When people hear about AMC Networks, chances are they first think about the company’s flagship cable outlet and shows like “The Walking Dead” or “Better Call Saul” As the company makes the rounds in advance of TV’s annual upfront sales discussion, however, it’s hoping to broaden Madison Avenue’s perception.

On Thursday, the company will mount a first: an “upfront” presentation that calls out all five of its cable networks, which also include We TV, Sundance, IFC, and BBC America. The last, in which AMC invested $200 million to win a 49.9% stake in 2014, has not gotten a public spotlight like this since the transaction was completed, executives said,.

“Our message is all about content that matters,” said Scott Collins, president of advertising sales for AMC Networks, in an interview. The company intends to press the point that its networks show engaging TV programs ranging from “Top of the Lake” and “Hap & Leonard” on SundanceTV to “Into the Badlands” on AMC that draw fans, not casual video grazers. Collins feels advertisers are eager to hear about high-quality content at a time when Madison Avenue is growing more concerned about measurement of digital audiences and being placed next to video that might be offensive or polarizing – a problem Google’s YouTube is working through at present.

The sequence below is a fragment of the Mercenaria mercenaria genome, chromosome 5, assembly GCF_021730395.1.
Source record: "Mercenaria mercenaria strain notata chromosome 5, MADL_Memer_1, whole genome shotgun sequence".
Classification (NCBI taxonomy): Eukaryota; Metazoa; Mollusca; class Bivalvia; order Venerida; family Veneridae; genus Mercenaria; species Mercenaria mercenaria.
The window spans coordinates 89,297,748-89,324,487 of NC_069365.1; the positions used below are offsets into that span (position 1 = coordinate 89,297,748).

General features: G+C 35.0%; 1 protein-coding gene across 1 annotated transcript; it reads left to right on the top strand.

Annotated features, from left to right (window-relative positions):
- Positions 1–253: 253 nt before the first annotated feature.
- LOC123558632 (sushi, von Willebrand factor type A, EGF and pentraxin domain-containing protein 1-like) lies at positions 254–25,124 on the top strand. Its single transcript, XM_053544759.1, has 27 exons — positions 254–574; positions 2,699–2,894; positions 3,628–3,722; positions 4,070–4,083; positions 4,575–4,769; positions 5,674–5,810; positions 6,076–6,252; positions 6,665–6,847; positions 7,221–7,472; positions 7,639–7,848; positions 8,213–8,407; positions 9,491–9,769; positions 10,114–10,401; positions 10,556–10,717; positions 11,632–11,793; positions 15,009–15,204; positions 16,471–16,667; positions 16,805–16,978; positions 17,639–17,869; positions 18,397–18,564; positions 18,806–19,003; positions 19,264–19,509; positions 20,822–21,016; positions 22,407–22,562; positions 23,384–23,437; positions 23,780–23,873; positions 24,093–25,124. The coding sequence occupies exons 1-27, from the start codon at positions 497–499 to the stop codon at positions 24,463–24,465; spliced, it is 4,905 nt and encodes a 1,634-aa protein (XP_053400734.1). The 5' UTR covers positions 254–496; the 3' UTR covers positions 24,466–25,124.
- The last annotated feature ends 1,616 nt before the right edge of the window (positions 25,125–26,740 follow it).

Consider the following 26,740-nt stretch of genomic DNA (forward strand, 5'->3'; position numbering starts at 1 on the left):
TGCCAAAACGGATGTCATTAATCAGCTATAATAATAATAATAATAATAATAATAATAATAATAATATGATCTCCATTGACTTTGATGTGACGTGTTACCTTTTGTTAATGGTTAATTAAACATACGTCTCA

TV executives say they are optimistic for this year’s ad negotiations, although buyers are skeptical about the market, citing linear ratings declines. AMC Networks said advertising revenues for its most recent full fiscal year increased 4.8% to $991 million.

Executives are likely to talk about how the company has invested in content across its networks, said Ed Carroll, AMC Networks’ chief operating officer. He cited new programs such as “Brockmire,” an IFC comedy led by Hank Azaria; expansions of reality franchises on We TV; and a relaunch of a U.S.  version of “Top Gear” on BBC America.

On AMC, viewers can prepare for a limited series based on John LeCarre’ s “The Spy Who Came in From the Cold,” as well as “The Son,” a Western led by Pierce Brosnan; “The Terror,” the network’s first anthology series. On Sundance, Nicole Kidman will take part in a new cycle of “Top of the Lake,” said Charlie Collier, president of AMC, SundanceTV and AMC Studios.

AMC Networks has quietly launched a data product, said Collins, and is looking for charter advertisers to take part. The company uses Nielsen data and information from individual clients to help marketers optimize their ad buy not only on its own networks, but across TV. “You get to see what you bought, what you could have bought better and it gives you an idea of what you should be doing moving forward,” said Collins.

The company is also excited about its coming broadcast of the 100th episode of “The Walking Dead.” “We hope to have someone who is interested in being a big part, promotionally, with that significant moment,” said Collins.